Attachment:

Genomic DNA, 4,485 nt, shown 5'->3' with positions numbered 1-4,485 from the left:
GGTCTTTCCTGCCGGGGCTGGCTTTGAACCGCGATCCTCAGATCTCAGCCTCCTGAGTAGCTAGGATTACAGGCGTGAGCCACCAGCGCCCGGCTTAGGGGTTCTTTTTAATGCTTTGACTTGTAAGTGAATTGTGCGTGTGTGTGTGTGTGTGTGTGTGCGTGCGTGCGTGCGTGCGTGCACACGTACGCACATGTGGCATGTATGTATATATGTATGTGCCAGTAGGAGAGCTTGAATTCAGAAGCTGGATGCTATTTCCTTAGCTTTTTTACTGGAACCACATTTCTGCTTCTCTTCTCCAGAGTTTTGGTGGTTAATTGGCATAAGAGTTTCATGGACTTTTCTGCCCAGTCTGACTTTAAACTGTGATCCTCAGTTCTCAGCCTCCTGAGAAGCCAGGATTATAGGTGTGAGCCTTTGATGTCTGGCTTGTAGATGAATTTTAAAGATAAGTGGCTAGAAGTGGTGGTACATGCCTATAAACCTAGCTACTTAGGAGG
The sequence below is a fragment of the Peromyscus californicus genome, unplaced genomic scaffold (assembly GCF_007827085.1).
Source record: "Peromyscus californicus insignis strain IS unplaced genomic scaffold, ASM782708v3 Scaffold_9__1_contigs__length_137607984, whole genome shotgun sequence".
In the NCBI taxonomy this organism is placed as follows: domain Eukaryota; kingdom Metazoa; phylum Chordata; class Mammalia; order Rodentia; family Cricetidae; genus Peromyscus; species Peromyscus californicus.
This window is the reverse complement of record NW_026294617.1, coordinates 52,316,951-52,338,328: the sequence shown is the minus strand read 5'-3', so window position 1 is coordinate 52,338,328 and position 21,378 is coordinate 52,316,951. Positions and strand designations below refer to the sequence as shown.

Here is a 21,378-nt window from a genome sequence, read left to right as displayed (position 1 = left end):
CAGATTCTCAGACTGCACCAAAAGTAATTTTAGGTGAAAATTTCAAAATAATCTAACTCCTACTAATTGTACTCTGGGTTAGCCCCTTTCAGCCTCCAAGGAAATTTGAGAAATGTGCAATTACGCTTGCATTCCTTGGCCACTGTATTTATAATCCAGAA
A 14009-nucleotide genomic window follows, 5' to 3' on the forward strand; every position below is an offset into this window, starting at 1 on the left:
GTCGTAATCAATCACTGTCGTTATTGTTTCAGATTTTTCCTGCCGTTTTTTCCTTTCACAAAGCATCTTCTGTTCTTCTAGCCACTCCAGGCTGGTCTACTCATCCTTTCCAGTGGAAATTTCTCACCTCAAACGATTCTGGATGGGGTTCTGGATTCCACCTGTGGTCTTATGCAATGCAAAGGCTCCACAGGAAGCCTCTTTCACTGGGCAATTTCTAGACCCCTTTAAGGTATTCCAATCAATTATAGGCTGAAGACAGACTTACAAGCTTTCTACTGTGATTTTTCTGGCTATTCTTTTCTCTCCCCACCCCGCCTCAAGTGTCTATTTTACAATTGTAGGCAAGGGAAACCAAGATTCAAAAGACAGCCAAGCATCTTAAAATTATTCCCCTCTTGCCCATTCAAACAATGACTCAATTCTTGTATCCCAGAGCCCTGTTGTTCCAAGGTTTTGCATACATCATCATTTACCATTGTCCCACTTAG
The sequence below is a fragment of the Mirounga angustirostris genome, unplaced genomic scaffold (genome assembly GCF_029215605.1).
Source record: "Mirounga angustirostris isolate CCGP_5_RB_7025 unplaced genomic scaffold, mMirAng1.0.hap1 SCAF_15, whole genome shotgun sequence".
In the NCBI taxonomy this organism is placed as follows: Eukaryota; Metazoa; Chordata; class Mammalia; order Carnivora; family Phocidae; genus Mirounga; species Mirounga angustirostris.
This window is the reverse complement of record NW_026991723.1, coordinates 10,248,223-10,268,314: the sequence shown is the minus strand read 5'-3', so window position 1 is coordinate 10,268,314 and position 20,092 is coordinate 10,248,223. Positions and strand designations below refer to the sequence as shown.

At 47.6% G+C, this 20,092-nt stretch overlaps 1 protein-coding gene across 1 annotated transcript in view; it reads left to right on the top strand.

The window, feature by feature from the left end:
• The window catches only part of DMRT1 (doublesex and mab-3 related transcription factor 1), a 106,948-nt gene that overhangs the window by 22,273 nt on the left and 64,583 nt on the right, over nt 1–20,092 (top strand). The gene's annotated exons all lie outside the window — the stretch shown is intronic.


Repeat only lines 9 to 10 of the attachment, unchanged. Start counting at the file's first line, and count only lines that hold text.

A 14009-nucleotide genomic window follows, 5' to 3' on the forward strand; every position below is an offset into this window, starting at 1 on the left:
GTCGTAATCAATCACTGTCGTTATTGTTTCAGATTTTTCCTGCCGTTTTTTCCTTTCACAAAGCATCTTCTGTTCTTCTAGCCACTCCAGGCTGGTCTACTCATCCTTTCCAGTGGAAATTTCTCACCTCAAACGATTCTGGATGGGGTTCTGGATTCCACCTGTGGTCTTATGCAATGCAAAGGCTCCACAGGAAGCCTCTTTCACTGGGCAATTTCTAGACCCCTTTAAGGTATTCCAATCAATTATAGGCTGAAGACAGACTTACAAGCTTTCTACTGTGATTTTTCTGGCTATTCTTTTCTCTCCCCACCCCGCCTCAAGTGTCTATTTTACAATTGTAGGCAAGGGAAACCAAGATTCAAAAGACAGCCAAGCATCTTAAAATTATTCCCCTCTTGCCCATTCAAACAATGACTCAATTCTTGTATCCCAGAGCCCTGTTGTTCCAAGGTTTTGCATACATCATCATTTACCATTGTCCCACTTAG